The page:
Of all the books I read this year, the one I have thought most about, talked most about and continue to think about is Mara Moustafine’s Secrets and Spies – The Harbin Files.
Unfortunately, the book is hard to get in the U.S. as it was published in Australia in 2002. My friend in Shanghai gave it to me when I was visiting because of my interest in the Jewish history in China. (My number one wish visiting Shanghai, except for strolling the Bund, was to visit the former Jewish ghetto area.)
I started reading Secrets and Spies on the flight back to Chicago, and I was plunged into a vanished world that still echoes in my thoughts.
Moustafine was born in Harbin in Manchuria, in what used to be Russian China. Her immediate family emigrated to Australia in the 1950s, once Mao’s regime did not tolerate “foreigners” anymore. Her great-grandparents had left Harbin for the Soviet Union in the 1930s, only to be either executed in one of Stalin’s purges, or sentenced to a forced labor camp.
In the 1990s Moustafine travels back to Russia and China to trace the stories of those lost relatives.
She digs through KGB archives to piece together what happened to these relatives. The book’s cover shows her great-aunt Manya, executed in Gorky in 1937 for “spying” for the Chinese. Her only crime, in turns out, was her family background, namely coming from Russian China, and being Jewish.
From reading Secrets and Spies, I feel I understand a bit of the Soviet Union’s terrible history, and a bit about the history of northern China. To me that is one of the powers of memoir: It gives the reader a “report from the front,” a personal insight into history.
This book fascinated me particularly because as a memoir writer I concern myself with the family history of vanished cultures. Moustafine comes from, and went back to, a land that is no more: Russian China, and Jewish life in Russian China.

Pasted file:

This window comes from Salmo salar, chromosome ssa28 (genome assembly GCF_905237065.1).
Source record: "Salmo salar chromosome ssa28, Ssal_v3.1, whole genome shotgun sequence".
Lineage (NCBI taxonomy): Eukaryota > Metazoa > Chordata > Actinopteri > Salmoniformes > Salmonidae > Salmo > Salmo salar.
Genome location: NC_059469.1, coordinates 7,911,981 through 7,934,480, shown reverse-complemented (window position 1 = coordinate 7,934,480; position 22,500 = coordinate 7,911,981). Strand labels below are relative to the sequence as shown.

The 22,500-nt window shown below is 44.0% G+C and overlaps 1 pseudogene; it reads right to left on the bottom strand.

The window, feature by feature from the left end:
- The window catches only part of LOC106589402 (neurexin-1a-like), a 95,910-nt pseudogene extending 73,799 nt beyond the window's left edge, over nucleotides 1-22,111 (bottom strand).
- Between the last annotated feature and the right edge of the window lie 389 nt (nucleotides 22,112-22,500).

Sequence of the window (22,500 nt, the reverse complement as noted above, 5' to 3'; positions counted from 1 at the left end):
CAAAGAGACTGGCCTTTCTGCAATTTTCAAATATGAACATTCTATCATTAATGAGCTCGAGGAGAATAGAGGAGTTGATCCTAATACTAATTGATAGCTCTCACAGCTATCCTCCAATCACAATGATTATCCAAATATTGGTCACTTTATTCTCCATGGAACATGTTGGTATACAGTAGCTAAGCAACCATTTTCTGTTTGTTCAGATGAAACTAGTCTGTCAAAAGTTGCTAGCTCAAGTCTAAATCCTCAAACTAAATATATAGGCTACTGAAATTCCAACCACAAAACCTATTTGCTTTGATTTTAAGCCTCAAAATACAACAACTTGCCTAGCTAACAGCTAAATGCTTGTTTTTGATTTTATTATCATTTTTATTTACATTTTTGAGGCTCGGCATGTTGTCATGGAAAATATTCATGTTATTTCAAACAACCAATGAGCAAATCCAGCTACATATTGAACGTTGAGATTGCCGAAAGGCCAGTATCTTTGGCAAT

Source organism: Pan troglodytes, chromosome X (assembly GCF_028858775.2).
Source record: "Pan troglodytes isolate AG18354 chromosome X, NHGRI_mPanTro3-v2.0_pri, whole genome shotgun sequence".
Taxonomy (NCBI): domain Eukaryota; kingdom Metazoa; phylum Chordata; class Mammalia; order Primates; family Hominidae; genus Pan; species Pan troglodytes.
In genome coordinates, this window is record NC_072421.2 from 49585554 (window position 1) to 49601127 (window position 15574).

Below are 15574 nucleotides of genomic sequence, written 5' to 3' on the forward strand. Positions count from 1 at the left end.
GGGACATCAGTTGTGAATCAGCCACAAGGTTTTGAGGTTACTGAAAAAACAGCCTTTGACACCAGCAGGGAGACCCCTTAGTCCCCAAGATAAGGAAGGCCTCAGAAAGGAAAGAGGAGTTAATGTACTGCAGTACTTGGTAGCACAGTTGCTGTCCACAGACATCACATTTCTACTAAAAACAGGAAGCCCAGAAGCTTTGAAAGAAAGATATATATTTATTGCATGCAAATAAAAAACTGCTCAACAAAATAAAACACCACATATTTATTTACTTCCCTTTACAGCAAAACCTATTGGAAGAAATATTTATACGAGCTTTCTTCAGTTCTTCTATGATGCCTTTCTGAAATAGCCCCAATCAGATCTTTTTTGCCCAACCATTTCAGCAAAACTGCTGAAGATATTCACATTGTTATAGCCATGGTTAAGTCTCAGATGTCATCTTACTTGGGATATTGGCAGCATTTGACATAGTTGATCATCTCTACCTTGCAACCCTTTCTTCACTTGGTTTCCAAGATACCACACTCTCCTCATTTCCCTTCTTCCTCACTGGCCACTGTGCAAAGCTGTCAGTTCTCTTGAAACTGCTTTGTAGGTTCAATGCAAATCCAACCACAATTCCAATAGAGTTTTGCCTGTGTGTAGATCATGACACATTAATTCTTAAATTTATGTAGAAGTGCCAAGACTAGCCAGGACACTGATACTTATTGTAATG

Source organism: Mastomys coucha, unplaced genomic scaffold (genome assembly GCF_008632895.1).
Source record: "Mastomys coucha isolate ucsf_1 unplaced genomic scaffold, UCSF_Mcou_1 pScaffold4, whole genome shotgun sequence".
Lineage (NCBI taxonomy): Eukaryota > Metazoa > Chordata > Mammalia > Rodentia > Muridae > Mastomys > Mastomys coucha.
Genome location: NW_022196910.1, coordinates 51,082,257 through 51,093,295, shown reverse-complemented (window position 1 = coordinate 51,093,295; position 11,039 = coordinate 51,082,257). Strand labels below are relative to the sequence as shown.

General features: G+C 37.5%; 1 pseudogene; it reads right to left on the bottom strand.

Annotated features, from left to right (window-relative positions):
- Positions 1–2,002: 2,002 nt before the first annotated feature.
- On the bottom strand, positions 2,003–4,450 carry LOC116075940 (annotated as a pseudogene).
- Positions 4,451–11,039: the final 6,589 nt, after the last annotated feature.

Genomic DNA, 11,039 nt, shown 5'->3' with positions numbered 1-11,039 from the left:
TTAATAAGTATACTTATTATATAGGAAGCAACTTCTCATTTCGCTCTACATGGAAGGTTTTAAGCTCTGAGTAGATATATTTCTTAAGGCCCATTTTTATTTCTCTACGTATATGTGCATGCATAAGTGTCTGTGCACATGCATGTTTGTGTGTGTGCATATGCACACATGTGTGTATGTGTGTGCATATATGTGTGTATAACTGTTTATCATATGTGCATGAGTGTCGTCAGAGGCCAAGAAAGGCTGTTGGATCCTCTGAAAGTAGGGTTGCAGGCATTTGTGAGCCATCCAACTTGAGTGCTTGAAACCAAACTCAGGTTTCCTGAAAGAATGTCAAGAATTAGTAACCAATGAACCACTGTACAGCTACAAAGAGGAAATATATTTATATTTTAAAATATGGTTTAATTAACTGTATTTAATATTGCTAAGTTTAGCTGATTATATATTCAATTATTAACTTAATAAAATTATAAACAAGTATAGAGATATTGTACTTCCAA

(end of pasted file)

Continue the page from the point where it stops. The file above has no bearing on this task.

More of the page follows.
I found her unrelenting quest to find the files that would disclose what had happened to her great-grandfather, her great-aunt, and her great-uncle, and all the others immensely admirable. At times it was hard to read about the terrible fates they suffered. Nevertheless the narrator swept me along on her search.
All the while I was asking myself: Where does this drive come from? Why is it so important to figure out what happened in the past? Why was she willing to travel thousands of miles, and deal with all kinds of bureaucracies, only to find out where and how someone like her great-uncle was murdered?
In part I was asking myself this because I saw my own quest mirrored in Moustafine’s. I also went “back” to my grandparents’ hometown of Reichenberg, now called Liberec, in the Czech Republic, in 2002. I wanted to see their house (which is still standing), to walk their streets, and sit in their café (which was still open then). Since then I have been back twice and have perused the archives in Liberec. For the memoir I am writing about that family history, I wanted to know what it was like to live there in 1938 when Hitler annexed the so-called Sudetenland. My grandparents were well known Social Democrats. Thus they were on the wrong side of the fence when the Nazi frenzy took over their city. Like Moustafine, who was reading through Russian files, I was reading newspaper archives in another language. In my case they were printed in old German script, which thankfully I can read.
I can say for myself that going back and piecing together the past did help me understand what was lost. And why is that important? Because, at least in my case, what was lost has resonated in my life.
After being expelled from Reichenberg after World War II, my grandparents brought their culture to West Germany, where I grew up. My father’s loss of a homeland as a 13-year-old boy put him on the trajectory of venturing out to live in an entirely different culture, namely the U.S. and marrying an American. The next generation, namely my siblings and I, grew up with a sense of being in between cultures, and, at least in my case, never quite at home in Germany.
I even wrote to Mara Moustafine to ask her what made her embark on her quest. Writing a letter to an author whose book got me thinking is something I always mean to do. But I hadn’t done that until now!